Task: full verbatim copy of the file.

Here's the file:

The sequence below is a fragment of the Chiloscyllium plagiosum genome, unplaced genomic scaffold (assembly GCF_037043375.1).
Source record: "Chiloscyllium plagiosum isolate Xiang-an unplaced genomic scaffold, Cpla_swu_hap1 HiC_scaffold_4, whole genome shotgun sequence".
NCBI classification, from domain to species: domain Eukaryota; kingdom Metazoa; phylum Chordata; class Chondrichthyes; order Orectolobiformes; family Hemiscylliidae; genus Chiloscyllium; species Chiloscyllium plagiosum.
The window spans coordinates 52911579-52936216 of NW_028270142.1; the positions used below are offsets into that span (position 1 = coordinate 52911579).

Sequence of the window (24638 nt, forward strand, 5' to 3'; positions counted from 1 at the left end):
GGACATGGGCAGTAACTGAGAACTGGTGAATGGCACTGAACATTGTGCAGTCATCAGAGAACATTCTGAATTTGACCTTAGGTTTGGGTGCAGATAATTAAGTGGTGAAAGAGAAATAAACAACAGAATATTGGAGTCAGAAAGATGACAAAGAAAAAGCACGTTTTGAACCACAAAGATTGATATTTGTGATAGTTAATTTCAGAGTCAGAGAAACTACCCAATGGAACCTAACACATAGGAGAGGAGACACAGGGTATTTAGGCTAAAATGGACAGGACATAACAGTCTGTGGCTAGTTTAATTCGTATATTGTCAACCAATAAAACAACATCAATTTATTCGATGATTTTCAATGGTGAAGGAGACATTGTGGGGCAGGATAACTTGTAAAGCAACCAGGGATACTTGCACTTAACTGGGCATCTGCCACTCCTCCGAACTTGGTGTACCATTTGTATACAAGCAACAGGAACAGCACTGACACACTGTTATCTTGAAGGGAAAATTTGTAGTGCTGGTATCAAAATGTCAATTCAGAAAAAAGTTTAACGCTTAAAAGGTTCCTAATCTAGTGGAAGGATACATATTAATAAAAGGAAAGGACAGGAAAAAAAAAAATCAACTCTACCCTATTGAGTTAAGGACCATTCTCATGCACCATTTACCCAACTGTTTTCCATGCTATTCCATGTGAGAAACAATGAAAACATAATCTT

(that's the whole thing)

The sequence below is a fragment of the Chiloscyllium plagiosum genome, unplaced genomic scaffold (assembly GCF_037043375.1).
Source record: "Chiloscyllium plagiosum isolate Xiang-an unplaced genomic scaffold, Cpla_swu_hap1 HiC_scaffold_4, whole genome shotgun sequence".
NCBI classification, from domain to species: domain Eukaryota; kingdom Metazoa; phylum Chordata; class Chondrichthyes; order Orectolobiformes; family Hemiscylliidae; genus Chiloscyllium; species Chiloscyllium plagiosum.
The window spans coordinates 52911579-52936216 of NW_028270142.1; the positions used below are offsets into that span (position 1 = coordinate 52911579).

Sequence of the window (24638 nt, forward strand, 5' to 3'; positions counted from 1 at the left end):
GGACATGGGCAGTAACTGAGAACTGGTGAATGGCACTGAACATTGTGCAGTCATCAGAGAACATTCTGAATTTGACCTTAGGTTTGGGTGCAGATAATTAAGTGGTGAAAGAGAAATAAACAACAGAATATTGGAGTCAGAAAGATGACAAAGAAAAAGCACGTTTTGAACCACAAAGATTGATATTTGTGATAGTTAATTTCAGAGTCAGAGAAACTACCCAATGGAACCTAACACATAGGAGAGGAGACACAGGGTATTTAGGCTAAAATGGACAGGACATAACAGTCTGTGGCTAGTTTAATTCGTATATTGTCAACCAATAAAACAACATCAATTTATTCGATGATTTTCAATGGTGAAGGAGACATTGTGGGGCAGGATAACTTGTAAAGCAACCAGGGATACTTGCACTTAACTGGGCATCTGCCACTCCTCCGAACTTGGTGTACCATTTGTATACAAGCAACAGGAACAGCACTGACACACTGTTATCTTGAAGGGAAAATTTGTAGTGCTGGTATCAAAATGTCAATTCAGAAAAAAGTTTAACGCTTAAAAGGTTCCTAATCTAGTGGAAGGATACATATTAATAAAAGGAAAGGACAGGAAAAAAAAAAATCAACTCTACCCTATTGAGTTAAGGACCATTCTCATGCACCATTTACCCAACTGTTTTCCATGCTATTCCATGTGAGAAACAATGAAAACATAATCTT